LENGTH OF THE MARRIAGE:
M.G.L. c. 208 Section 34 lists the factors that the court must consider when determining the division of property, and one of those factors is “length of the marriage.” The “length of marriage” factor may be applied differently if the couple was together long before they had the right to marry in Massachusetts. This could also be an issue for couples who first lived together in a state where same-sex marriage was not legal but who then later moved to Massachusetts and got married.
ENFORCEMENT OF ORDERS OUT-OF-STATE:
A few states that are not as friendly to the LGBT community, may refuse to enforce or interpret divorce orders differently, especially as they relate to children. While federal law now requires equal protection, the best interest of a child standard is very subjective and other states could obtain jurisdiction over custody and parenting plan orders if a child lived there for six months or more.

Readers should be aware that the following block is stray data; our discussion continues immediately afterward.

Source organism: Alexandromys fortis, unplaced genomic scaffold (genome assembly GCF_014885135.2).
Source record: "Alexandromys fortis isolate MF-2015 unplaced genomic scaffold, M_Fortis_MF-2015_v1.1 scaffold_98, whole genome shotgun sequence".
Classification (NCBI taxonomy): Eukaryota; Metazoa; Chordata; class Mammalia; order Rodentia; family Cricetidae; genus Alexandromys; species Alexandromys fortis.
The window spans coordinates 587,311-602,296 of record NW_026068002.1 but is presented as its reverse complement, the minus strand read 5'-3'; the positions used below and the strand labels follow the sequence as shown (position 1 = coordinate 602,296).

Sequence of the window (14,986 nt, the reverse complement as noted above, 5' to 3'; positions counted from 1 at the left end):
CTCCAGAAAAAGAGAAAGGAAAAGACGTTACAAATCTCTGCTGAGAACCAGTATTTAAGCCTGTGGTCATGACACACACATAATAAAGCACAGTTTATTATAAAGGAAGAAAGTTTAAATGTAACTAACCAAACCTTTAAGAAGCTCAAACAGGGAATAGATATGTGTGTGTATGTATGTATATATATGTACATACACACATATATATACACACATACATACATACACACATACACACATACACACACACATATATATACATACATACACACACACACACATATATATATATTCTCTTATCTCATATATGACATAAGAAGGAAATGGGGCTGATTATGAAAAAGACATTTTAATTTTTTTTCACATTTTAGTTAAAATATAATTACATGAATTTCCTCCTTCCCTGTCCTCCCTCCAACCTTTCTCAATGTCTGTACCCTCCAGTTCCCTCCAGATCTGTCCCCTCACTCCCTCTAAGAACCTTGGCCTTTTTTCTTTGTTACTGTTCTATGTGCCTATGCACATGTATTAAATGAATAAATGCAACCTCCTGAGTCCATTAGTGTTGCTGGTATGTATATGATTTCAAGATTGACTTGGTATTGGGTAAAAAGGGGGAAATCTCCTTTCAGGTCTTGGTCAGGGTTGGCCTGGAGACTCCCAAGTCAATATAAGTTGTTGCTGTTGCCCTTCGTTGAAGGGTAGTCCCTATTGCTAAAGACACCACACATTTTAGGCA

In addition, while Massachusetts recognizes a same sex married parent as a legal parent, other states may not without a formal adoption. Until this law is settled nationwide, in many cases it is advisable for same sex parents to also obtain an adoption for a child if they are not the biological parent. It is important to give very careful thought to provisions around custody and parenting plans in agreements for divorce between LGBT individuals for these reasons.
In fact, even in Massachusetts, there are often forms and worksheets that assume that two parents are mom and dad. The court has made efforts to update their forms to be gender-neutral in most cases, and we have done the same at Skylark: click here to use our gender-neutral parenting plan worksheet.
Equality on same sex marriage requires equality on same sex divorce. Read our posts summarizing the landmark Supreme Court rulings relating to same-sex marriage:
SCOTUS rules on Marriage Equality: the tl;dr version – Obergefell v. Hodges
DOMA No More, SCOTUS finds Section 3 Unconstitutional – United States v. Windsor
SCOTUS avoids 14th Amendment analysis on Prop 8 through Standing Analysis, Still a Win? – Hollingsworth v. Perry